Licenses to carry are issued by the sheriff in the county in which the applicant resides. The sheriff must issue the license within 90 days of the filing of an application by a person who is not disqualified from possessing or receiving a firearm under state or federal law. Licenses are valid for five years.
A sheriff of the county where an applicant resides may also issue a “temporary emergency license” for good cause pending review of an application for a five-year license to carry. A temporary emergency license is valid for not more than 90 days. Idaho Code § 18-3302(6).
Idaho also has an “enhanced license” available to persons who are at least 21 years old, who are not disqualified from possessing or receiving a firearm under state or federal law, and who satisfy the specific training for an enhanced license (in-person training of at least 8 hours, with a live-fire component and that meets the other requirements in Idaho Code § 18-3302K(4)(c)).
Enhanced licenses are valid for five years, and allow the holder to carry at public colleges and universities, except within any building of a “public entertainment facility” with appropriate signage conspicuously posted at each point of public ingress to the facility, or within a student dormitory or residence hall. A “public entertainment facility” means an arena, stadium, amphitheater, auditorium, theater or similar facility with a seating capacity of at least 1,000 persons, primarily designed and used for artistic, theatrical, cultural, charitable, musical, sporting or entertainment events and owned or operated by the board of regents of the university of Idaho, a board of trustees of a state college or university, the state board for career technical education or a board of trustees of a community college, but does not include publicly accessible outdoor grounds or rights-of-way appurtenant to the facility, including parking lots within the facility.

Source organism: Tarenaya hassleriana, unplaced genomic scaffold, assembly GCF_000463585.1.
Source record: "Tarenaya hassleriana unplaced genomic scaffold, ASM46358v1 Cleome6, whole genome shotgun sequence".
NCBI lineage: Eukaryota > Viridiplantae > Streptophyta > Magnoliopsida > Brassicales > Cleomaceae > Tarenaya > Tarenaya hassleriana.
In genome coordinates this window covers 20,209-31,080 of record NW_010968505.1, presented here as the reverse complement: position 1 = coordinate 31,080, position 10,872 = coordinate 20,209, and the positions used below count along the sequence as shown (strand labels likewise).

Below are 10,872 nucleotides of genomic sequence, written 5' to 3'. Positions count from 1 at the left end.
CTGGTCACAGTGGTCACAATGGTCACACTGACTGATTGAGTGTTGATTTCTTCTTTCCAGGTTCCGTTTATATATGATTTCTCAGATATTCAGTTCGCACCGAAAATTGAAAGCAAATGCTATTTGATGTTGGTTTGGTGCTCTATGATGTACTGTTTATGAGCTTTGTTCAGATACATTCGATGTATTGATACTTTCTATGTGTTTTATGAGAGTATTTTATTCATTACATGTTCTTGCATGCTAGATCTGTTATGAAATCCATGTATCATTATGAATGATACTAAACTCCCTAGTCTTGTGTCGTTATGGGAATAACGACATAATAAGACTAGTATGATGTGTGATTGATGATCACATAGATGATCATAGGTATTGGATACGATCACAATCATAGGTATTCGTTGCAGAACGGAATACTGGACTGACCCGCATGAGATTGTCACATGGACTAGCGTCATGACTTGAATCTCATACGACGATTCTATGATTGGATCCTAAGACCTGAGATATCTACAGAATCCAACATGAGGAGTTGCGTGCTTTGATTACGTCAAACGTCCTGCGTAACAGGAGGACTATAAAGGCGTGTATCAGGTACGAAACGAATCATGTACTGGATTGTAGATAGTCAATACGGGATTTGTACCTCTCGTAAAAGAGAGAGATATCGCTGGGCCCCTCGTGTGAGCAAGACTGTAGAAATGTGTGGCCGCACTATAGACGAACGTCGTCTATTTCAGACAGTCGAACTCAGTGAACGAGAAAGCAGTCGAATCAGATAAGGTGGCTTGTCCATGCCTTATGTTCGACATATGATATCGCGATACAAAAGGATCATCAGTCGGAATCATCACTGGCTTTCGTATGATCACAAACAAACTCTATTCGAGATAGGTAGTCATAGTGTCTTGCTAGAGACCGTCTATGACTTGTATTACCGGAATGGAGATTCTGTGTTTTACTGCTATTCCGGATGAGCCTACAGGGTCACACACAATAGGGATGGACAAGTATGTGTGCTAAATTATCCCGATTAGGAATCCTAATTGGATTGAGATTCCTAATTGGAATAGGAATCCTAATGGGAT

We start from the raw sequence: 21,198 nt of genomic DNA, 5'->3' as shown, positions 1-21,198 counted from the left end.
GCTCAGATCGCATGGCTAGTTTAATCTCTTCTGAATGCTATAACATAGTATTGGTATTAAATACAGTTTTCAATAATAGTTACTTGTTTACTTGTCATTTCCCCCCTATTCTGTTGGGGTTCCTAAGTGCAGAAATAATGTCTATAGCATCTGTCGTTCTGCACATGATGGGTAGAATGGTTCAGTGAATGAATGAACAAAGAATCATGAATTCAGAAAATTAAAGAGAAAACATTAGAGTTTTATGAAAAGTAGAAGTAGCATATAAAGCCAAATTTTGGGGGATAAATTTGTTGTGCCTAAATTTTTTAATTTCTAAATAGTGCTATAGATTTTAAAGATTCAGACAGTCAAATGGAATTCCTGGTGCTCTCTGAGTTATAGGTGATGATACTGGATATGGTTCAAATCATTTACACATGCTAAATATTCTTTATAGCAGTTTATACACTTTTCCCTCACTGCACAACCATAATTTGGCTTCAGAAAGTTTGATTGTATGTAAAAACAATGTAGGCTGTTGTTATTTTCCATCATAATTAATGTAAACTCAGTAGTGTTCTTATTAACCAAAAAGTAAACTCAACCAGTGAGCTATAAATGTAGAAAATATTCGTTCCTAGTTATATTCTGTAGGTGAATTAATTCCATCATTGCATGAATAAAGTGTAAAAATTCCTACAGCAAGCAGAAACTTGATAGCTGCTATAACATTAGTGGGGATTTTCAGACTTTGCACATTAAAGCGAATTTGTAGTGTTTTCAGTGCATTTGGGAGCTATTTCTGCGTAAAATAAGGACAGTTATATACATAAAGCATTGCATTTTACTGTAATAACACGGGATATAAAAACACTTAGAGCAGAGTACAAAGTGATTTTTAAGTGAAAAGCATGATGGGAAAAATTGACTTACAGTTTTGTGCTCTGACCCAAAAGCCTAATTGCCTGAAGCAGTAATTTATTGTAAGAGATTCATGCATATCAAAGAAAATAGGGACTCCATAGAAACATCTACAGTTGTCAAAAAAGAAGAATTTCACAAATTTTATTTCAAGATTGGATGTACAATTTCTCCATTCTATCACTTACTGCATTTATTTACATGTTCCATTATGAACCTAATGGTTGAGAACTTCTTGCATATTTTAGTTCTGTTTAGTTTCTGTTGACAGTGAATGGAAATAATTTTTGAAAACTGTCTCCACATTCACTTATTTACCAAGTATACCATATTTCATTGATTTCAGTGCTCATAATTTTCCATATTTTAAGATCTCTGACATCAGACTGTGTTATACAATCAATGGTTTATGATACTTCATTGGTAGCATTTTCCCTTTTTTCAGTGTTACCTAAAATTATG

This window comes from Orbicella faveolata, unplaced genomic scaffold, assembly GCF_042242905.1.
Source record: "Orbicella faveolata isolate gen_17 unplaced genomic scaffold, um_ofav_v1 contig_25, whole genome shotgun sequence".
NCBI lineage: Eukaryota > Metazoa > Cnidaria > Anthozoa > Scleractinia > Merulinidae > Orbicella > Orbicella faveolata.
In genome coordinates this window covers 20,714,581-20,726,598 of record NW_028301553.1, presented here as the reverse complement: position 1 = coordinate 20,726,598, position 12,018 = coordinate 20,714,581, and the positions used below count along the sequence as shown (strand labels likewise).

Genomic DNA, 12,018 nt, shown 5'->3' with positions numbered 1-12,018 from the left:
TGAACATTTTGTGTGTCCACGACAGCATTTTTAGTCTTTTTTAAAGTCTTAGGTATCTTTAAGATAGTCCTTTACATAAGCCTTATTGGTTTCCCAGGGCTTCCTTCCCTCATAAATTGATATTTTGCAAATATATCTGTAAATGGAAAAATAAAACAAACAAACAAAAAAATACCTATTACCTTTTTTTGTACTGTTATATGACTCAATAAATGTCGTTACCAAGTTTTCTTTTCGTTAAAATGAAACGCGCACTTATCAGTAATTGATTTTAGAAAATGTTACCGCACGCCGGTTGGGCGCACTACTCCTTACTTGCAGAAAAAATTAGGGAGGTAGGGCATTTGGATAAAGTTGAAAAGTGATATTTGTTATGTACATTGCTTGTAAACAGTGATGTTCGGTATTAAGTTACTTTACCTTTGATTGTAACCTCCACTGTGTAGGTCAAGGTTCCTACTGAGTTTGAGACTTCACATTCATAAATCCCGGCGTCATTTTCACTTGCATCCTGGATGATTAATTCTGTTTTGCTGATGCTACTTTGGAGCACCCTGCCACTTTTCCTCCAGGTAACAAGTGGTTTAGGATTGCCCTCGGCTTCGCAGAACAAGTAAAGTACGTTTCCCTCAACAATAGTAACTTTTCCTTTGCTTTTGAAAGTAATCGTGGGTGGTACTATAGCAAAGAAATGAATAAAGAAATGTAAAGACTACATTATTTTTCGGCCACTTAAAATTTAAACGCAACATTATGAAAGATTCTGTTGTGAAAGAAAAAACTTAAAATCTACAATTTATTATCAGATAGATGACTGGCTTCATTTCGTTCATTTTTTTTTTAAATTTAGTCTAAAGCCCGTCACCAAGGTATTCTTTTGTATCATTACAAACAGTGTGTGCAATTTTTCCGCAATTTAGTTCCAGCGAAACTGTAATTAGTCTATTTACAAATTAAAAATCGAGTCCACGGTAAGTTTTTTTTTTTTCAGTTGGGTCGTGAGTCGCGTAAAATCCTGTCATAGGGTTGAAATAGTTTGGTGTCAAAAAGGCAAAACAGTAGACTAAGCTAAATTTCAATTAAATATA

Persons who are disqualified under state law and ineligible for a license include:
Anyone under 21 years old. However, the sheriff shall issue a license to a person aged between 18 and 21 years old if the applicant meets all the requirements for issuance of an enhanced license, apart from age. These licenses expire on the holder’s 21st birthday and are distinguishable from regular carry licenses. Idaho Code § 18-3302(20).
Those formally charged with or adjudicated guilty of a crime punishable by imprisonment for a term over one year.
Anyone who has received a withheld judgment or suspended sentence for a crime punishable by imprisonment of over one year, unless the person has successfully completed probation.
Anyone who has received a period of probation after having been adjudicated guilty of, or received a withheld judgment for, a misdemeanor offense that has as an element the intentional use, attempted use, or threatened use of physical force against the person or property of another, unless the person has successfully completed probation.
Anyone who is a fugitive from justice, or is free on bond or personal recognizance pending trial, appeal, or sentencing for a crime which would disqualify the person from obtaining a license.
An unlawful user of, or addicted to, marijuana or any depressant, stimulant, or narcotic drug, or any other controlled substance.
Anyone currently suffering from or who has been adjudicated as having suffered from (as defined by law) mental illness, being an incapacitated person, being gravely disabled, or lacking mental capacity.
Anyone dishonorably discharged from the armed forces.